Banking associations across Asean have a crucial role to play to facilitate this change at the industry level, notably by building the capacity of their member banks and sharing best practices.
Ong-Ang Ai Boon, director of the Association of Banks in Singapore (ABS), says, “As found in WWF’s review, regulators and banking associations are coming together, raising the standards and creating a level playing field for sustainable banking. The review is timely as it helps sharpen the focus of guidelines and regulations to strengthen the banking sector for E&S risks and mobilize private capital to fund the orderly transition to a low-carbon and resilient economy. The ABS, with the support of our members, has been advancing ESG integration. The ABS Responsible Financing Guidelines, first published in 2015, help frame the pathway to address E&S risks and capture opportunities arising from green financing in Singapore. We have also been collaborating with WWF and our counterparts in Asean to help build E&S capacity.”
Regulators may need to provide more prescriptive guidance to enhance the resilience and attractiveness of the finance industry
Most Asean banks lack the strategic understanding of the E&S risks associated with their business activities and may be dramatically exposed given the lack of robust E&S policies. By conducting industry-wide stress tests, regulators can gain insights into the resilience of the financial industry to inform future regulatory measures.
Steps are being taken in this direction. In three countries (Malaysia, Singapore, Thailand), banks will be expected to start assessing and mitigating their portfolio-level exposure to climate-related or other E&S risks. Thus far, only two banks across Asean have conducted and disclosed a climate-risk assessment across their portfolio.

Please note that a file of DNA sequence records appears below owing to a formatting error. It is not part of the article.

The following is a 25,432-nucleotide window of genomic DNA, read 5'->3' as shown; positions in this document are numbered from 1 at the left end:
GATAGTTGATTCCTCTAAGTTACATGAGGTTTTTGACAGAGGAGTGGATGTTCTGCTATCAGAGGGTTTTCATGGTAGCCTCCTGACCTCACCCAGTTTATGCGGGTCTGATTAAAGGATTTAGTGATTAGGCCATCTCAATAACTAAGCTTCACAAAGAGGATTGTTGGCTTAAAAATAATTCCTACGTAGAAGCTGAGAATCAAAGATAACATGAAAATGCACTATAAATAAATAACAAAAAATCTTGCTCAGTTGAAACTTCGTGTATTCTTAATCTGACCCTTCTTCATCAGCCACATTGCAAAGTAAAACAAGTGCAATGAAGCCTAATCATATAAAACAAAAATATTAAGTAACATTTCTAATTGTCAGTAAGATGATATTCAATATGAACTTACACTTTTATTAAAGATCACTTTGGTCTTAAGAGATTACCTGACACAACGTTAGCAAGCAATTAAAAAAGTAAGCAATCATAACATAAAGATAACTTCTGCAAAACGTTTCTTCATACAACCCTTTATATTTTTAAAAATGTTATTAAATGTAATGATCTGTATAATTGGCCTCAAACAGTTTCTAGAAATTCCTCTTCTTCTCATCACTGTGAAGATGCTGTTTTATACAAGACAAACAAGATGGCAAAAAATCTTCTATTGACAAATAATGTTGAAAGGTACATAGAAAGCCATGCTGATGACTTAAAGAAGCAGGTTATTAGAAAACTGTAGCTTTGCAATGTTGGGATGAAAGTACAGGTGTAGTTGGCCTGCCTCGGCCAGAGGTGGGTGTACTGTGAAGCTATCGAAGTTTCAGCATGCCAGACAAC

At the same time, driven by more stringent regulations, international investors are intensifying pressure on Asean banks and corporates to improve sustainability performance and disclosure. The recommendations of the Task Force on Climate-related Financial Disclosures (TCFD), covering the management of climate risks and opportunities, are backed by 374 financial institutions representing US$118 trillion of assets worldwide.
Yet, only three banks in Asean are TCFD supporters (DBS, OCBC and UOB), and other Asean banks are generally not disclosing against TCFD-related indicators. Given the slow progress by banks thus far, financial regulators may need to make it mandatory for banks to report in line with the TCFD recommendations.
Regulators can develop further measures to fully mobilize private capital
To shift financial flows away from harmful activities and finance the transition toward a low-carbon and sustainable economy, fully mobilizing private capital is essential. Regulators can support the use of consistent science-based “green” and “brown” taxonomies of economic activities, and of robust standards for green financial products.
In Singapore and Malaysia, additional incentives such as green and sustainable bond grant schemes are in place to further support this transition. In Indonesia, Thailand and Vietnam, the financial regulators are considering the development of additional measures to promote green finance.
The Bank of Thailand says: “The Bank of Thailand’s collaboration with the Thai banking industry and the World Wide Fund for Nature have helped us achieve an important milestone this year; the Thai Bankers’ Association launch of the Sustainable Banking Guidelines. This signifies the firm commitment of the banking sector towards a more responsible banking practice. Going forward, the focus will be on enabling the transformation of commitment into action. This challenging task will require the alignment of mindsets and collaborative efforts of all stakeholders, not just in the banking sector, but the Thai financial sector as a whole.”
Financial regulators have a crucial role to play to ensure a resilient financial system that supports both international and national sustainable development objectives. The journey will not be easy, but it is necessary – Mark Carney, governor of the Bank of England, recently cautioned that “the task is large, the window of opportunity is short, and the risks are existential”. Regulators, the financial industry, science-based organizations and academia must come together if they are to ensure the prosperity of the Asean region.